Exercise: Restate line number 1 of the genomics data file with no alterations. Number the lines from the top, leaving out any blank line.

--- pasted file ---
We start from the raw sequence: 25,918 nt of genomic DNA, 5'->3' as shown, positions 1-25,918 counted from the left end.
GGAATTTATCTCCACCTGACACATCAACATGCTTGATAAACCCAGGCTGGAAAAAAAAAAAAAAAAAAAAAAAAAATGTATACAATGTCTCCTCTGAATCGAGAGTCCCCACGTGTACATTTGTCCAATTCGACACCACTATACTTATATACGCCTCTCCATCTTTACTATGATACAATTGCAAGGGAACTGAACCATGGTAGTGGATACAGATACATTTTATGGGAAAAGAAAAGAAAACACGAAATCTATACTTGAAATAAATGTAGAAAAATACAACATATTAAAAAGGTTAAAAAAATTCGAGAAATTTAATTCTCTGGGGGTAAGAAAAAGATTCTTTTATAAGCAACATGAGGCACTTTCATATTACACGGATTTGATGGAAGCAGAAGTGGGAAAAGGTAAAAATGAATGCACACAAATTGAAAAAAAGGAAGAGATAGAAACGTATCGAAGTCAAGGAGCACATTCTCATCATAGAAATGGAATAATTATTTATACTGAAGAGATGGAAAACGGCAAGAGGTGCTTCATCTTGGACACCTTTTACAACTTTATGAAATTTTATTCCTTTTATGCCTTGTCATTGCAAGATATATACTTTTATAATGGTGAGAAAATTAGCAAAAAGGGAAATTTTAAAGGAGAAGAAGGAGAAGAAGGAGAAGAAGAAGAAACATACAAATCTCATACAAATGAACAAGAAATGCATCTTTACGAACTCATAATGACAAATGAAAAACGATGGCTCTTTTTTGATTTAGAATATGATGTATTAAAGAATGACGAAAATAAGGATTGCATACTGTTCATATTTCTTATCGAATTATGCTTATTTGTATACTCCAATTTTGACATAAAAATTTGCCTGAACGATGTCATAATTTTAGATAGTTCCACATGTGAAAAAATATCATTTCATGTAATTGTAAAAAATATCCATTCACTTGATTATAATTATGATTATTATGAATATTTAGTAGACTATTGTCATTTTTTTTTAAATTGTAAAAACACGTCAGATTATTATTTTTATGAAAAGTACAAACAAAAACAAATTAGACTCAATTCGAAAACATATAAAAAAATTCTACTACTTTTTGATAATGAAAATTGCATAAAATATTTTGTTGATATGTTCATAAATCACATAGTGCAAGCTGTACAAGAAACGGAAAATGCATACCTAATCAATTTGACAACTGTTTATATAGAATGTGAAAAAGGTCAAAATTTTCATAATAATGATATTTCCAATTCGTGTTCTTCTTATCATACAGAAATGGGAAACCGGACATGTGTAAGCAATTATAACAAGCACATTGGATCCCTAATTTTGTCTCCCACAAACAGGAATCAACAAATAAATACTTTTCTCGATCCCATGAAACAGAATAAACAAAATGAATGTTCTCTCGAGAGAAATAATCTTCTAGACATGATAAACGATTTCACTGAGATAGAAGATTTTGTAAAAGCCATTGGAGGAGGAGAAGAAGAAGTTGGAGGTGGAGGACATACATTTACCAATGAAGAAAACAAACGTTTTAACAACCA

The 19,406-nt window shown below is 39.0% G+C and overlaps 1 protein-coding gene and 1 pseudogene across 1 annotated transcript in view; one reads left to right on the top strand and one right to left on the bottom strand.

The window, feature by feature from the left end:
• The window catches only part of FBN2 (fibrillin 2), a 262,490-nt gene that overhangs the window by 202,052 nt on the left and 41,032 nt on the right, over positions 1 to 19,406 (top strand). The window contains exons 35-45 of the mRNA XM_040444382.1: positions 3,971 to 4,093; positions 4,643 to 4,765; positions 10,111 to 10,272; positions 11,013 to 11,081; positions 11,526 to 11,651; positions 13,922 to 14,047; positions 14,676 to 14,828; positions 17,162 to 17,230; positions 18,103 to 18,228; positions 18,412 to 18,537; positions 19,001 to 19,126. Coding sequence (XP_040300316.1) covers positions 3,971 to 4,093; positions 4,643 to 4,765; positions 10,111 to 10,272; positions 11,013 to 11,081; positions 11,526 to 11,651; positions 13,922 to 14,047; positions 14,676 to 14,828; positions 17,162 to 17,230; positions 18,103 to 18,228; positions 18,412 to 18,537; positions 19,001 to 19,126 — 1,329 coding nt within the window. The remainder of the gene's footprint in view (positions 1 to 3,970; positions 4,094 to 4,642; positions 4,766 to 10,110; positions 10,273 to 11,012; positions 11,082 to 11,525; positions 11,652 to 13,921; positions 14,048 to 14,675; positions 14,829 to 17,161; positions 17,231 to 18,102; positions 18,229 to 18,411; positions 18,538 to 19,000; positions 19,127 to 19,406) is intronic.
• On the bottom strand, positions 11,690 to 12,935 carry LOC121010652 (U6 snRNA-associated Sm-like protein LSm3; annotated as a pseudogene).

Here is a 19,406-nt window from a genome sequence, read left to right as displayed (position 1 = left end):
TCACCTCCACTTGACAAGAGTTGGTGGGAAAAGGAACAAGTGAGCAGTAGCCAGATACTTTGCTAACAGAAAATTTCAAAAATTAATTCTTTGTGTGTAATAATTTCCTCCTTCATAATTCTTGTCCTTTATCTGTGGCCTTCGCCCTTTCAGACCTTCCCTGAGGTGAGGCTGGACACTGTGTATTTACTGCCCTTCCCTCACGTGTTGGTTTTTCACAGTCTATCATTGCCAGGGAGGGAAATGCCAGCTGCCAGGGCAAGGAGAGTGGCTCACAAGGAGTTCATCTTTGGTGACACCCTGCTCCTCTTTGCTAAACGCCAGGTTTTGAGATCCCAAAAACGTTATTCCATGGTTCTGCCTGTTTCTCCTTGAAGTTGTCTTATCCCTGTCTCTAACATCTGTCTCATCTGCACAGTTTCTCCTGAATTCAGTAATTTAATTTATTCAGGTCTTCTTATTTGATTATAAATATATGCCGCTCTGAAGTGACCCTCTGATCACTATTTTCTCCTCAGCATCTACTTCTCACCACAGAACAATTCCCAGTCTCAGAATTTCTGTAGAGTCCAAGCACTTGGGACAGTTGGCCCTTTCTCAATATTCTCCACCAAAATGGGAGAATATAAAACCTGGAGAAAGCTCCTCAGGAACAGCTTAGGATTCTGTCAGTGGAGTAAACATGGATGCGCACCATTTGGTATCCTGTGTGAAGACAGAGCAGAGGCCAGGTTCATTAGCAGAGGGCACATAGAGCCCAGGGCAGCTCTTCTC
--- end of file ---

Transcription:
We start from the raw sequence: 25,918 nt of genomic DNA, 5'->3' as shown, positions 1-25,918 counted from the left end.